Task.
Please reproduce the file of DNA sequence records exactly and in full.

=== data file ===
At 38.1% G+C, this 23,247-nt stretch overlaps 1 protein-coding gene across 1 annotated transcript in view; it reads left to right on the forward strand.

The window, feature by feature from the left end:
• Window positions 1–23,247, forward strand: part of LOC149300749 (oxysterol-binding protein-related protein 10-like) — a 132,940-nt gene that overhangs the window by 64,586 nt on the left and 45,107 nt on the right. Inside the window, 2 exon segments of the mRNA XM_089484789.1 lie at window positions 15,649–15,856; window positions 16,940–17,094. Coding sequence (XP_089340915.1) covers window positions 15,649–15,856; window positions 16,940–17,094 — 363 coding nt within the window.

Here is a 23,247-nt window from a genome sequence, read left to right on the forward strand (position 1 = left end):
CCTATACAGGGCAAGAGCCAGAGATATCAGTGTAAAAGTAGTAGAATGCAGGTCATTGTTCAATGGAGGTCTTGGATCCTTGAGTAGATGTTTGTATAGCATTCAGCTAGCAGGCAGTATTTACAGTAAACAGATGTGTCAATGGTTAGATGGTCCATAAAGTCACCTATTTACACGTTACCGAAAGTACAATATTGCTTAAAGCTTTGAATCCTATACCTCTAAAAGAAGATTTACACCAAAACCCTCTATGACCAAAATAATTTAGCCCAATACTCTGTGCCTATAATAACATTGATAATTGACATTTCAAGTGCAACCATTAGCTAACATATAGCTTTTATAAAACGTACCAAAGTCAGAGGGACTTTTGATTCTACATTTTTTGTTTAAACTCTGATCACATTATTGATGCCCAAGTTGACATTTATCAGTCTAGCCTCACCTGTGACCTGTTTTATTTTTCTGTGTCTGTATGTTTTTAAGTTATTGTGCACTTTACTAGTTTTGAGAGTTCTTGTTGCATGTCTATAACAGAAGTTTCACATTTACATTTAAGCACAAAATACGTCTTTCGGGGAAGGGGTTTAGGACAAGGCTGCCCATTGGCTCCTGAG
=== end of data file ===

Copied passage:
At 38.1% G+C, this 23,247-nt stretch overlaps 1 protein-coding gene across 1 annotated transcript in view; it reads left to right on the forward strand.

The window, feature by feature from the left end:
• Window positions 1–23,247, forward strand: part of LOC149300749 (oxysterol-binding protein-related protein 10-like) — a 132,940-nt gene that overhangs the window by 64,586 nt on the left and 45,107 nt on the right. Inside the window, 2 exon segments of the mRNA XM_089484789.1 lie at window positions 15,649–15,856; window positions 16,940–17,094. Coding sequence (XP_089340915.1) covers window positions 15,649–15,856; window positions 16,940–17,094 — 363 coding nt within the window.

Here is a 23,247-nt window from a genome sequence, read left to right on the forward strand (position 1 = left end):
CCTATACAGGGCAAGAGCCAGAGATATCAGTGTAAAAGTAGTAGAATGCAGGTCATTGTTCAATGGAGGTCTTGGATCCTTGAGTAGATGTTTGTATAGCATTCAGCTAGCAGGCAGTATTTACAGTAAACAGATGTGTCAATGGTTAGATGGTCCATAAAGTCACCTATTTACACGTTACCGAAAGTACAATATTGCTTAAAGCTTTGAATCCTATACCTCTAAAAGAAGATTTACACCAAAACCCTCTATGACCAAAATAATTTAGCCCAATACTCTGTGCCTATAATAACATTGATAATTGACATTTCAAGTGCAACCATTAGCTAACATATAGCTTTTATAAAACGTACCAAAGTCAGAGGGACTTTTGATTCTACATTTTTTGTTTAAACTCTGATCACATTATTGATGCCCAAGTTGACATTTATCAGTCTAGCCTCACCTGTGACCTGTTTTATTTTTCTGTGTCTGTATGTTTTTAAGTTATTGTGCACTTTACTAGTTTTGAGAGTTCTTGTTGCATGTCTATAACAGAAGTTTCACATTTACATTTAAGCACAAAATACGTCTTTCGGGGAAGGGGTTTAGGACAAGGCTGCCCATTGGCTCCTGAG